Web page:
Product reliability and ease of use are key for business-to-business technology marketers, according to a recent survey of technology product and service decision makers throughout the United States.
Four hundred B2B tech buyers participated in the survey, conducted for Lavidge by WestGroup Research. Lavidge released the results on Thursday.
Overall, 68 percent cited reliability as the most critical criterion in their purchase decisions; 64 percent said ease of use was key.
Decision Making Process
Among preferred marketing tactics, 40 percent of the decision makers ranked meeting marketers in person during the consideration phase of the purchase as their top preference. About 36 percent preferred recommendations of colleagues and friends, while 35 percent gave first preference to pricing.
During initial discovery:
- 52 percent of tech buyers turned to referrals from colleagues and friends;
- 39 percent used search engines;
- 34 percent consulted vendor websites;
- 28 percent attended conferences and trade shows;
- 27 percent turned to product brochures; and
- only 4 percent responded positively to telemarketing and cold calls.
The report considers B2B email marketing and social media message blasts where recipients aren’t prequalified with a reasonable expectation of receiving the message as cold calls.
“Getting to decision makers is crazy difficult in today’s fragmented environment, which is why an omnichannel approach is required,” remarked Stephen Heitz, Lavidge’s chief innovation officer.
There are major differences between what influences larger companies and smaller ones, the survey found:
- Ease of integration was key for 61 percent of larger organizations but only 33 percent of SMBs;
- Scalability was crucial for 36 percent of larger organizations but only 8 percent of those with revenues of less than US$10 million;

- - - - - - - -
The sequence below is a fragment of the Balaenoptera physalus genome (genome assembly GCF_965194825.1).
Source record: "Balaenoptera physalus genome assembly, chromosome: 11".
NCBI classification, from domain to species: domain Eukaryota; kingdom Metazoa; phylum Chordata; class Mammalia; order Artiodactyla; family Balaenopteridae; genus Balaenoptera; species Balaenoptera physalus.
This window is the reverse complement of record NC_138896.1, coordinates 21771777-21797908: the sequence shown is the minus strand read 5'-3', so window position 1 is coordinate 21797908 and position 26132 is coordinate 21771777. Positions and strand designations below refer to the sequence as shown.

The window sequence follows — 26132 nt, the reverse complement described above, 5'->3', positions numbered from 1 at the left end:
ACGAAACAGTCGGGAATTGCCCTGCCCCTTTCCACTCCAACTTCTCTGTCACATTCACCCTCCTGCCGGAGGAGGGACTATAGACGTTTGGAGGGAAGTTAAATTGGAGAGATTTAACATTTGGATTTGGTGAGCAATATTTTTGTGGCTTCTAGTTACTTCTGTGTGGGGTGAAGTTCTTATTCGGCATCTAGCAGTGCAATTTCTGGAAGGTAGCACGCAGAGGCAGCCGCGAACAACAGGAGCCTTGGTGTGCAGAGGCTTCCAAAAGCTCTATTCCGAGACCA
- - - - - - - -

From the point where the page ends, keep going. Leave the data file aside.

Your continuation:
- Vendor presentations were key for 54 percent of companies with more than $10 million in revenue but just 23 percent of smaller firms; and
- Face to face meetings in the final decision making phase were key for 49 percent of large enterprises but only 33 percent of smaller firms.
“Typically this issue only affects a handful of technology companies that provide services to both the SMB and enterprise market,” Heitz told the E-Commerce Times.
Sales of less than $20,000 “do need a very different approach,” he said.
“We would advocate different approaches for larger and smaller customers,” said Michael Jude, research manager at Stratecast/Frost & Sullivan.
“That’s the point of targeted marketing,” he told the E-Commerce Times.
Still, “multiple markets can be addressed and should be part of an overall marketing plan,” Kathleen McEntee, president of Kathleen McEntee & Associates, told the E-Commerce Times.
The Rise of Big Data, AI and Advanced Analytics
Increasing access to intelligent data will lead to better targeted emails, according to the Lavidge report. Companies offering services that access, analyze and repackage data at a highly personalized level will let anyone take advantage of AI, big data and advanced analytics to offer personalization.
“AI is actually pretty inexpensive,” Frost’s Jude pointed out, “It’s the big data component that’s expensive. However, most of these capabilities are available through cloud services,” which means smaller firms could use them.
How to Drum Up Business
Companies can use various tactics to encourage referrals, including paying advocates, the report suggests.
However, unless there’s a value driver for a referral, “there is no value to a large firm to spend time advocating for a vendor,” said Lisa Anderson, president of LMA Consulting Group.
“A paid referral may not be looked upon favorably,” she told the E-Commerce Times.
Further, large firms have guidelines around vendor compensation and initiatives.
Marketers could get around that problem with a properly constructed referral program, Frost’s Jude suggested, or use VARs, “who typically deal in discounts.”
Still, “testimonials and personal relationships go a long way to assist marketers and sales people [in gaining] credibility with prospective clients,” Anderson noted.
Leveraging Telemarketing and Cold Calls
Although poorly received, cold calls cost about 80 percent less than in-person visits and let firms reach customers who may not travel to their place of business, the report notes.
Telemarketing and cold calls “are tried and true, so they’re worth considering,” Frost’s Jude said. However, companies should use a decision model to assess the most effective approach.
As for email marketing and social media blasts, “make such programs opt-in,” advised Jude, “and provide an incentive to do so.”